Richard Stephens, the father of B2W’s Co-Founder, Rick Stephens, used to say, “everything comes to he who waits, so long as he who waits works like hell while he waits!” Having fought in the Chosin Reservoir of the Korean Conflict, the Senior Mr. Stephens left the Marine Corps with next to nothing. He worked hard, started businesses, made money, lost it all, and fought his way back not once, but multiple times. Along with his wife, he put three kids on a solid foundation. Not an easy task then or now. But his is not a unique situation. We all are part of or know similar stories. During Roosevelt’s time, public assistance was established for the destitute. Today, though, examples abound of many on public assistance referring to the 1st and 3rd of each month as the days they collect their “paychecks”…as if the assistance is a job with no work required.

Work is an enabler. It helps us define our own value and self-worth. On a personal level, think about the young people in your life. Do they receive a regular allowance or are they given money based on work effort? Do they understand that everything in life demands an exchange? Often, with a regular allowance, that payment is the young person’s only source of income. A regulated, predetermined amount shapes their views and options about how and when the money is spent. Money that covers only their wants, for example, instead of their needs, means they have no view of the real, long-term implications of how much they need to achieve independence. If they receive the same amount on a regular basis, it can become more of an entitlement than an enabler. Persons who are provided the opportunity for accomplishing work, however, are required to take action. More importantly, they have the opportunity to dream about “what if” or “what can be” if they do more, work more, or accomplish more. The more they work, the more they are enabled.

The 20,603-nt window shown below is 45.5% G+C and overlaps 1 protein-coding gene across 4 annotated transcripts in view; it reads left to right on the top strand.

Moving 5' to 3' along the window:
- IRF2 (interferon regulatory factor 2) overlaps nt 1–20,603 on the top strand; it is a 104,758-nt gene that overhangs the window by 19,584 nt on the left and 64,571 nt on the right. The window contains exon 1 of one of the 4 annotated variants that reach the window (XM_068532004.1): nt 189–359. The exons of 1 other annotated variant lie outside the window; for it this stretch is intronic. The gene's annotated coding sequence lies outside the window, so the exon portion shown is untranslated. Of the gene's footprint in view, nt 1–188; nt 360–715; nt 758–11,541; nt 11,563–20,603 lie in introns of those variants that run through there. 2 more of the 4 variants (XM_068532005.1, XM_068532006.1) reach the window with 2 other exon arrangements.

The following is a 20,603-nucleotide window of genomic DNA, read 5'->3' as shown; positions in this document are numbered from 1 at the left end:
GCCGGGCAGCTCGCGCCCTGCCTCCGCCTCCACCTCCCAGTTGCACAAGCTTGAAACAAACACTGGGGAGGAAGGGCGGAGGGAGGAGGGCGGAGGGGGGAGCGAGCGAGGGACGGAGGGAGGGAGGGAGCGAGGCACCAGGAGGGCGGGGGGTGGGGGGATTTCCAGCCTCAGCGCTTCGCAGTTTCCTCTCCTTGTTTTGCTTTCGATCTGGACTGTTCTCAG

Our role as parents is to create an environment where our children are enabled so they can define their own worth and value, and so that they do not become entitled and reliant on someone else the rest of their lives. As adults and citizens it is normal to want to respond to people in our midst who need special help. The Dalai Lama is often cited for his thoughts on human compassion and the natural desire existing in all of us to help. At a conference in Vancouver, Canada, in September of 2006, attended by B2W Co-founders, Elane V. Scott and Rick Stephens, when asked about what happens when compassion isn’t enough to make change, the Dalai Lama replied, “Compassion that does not yield change in those to whom it is directed can lead to a worsening of their lives as they come to expect less of themselves and more of others.”

For the millions of people who came to the United States in search of the American Dream, their skills and desire to succeed were their collateral and a ticket to a prosperous life. America’s environment provided opportunity. Opportunity hasn’t gone away, but it has changed. Participation is still open to everyone with a firm commitment to work, learning and who possess a desire to build this country and their own lives in this land of opportunity. Let’s work together and earn it!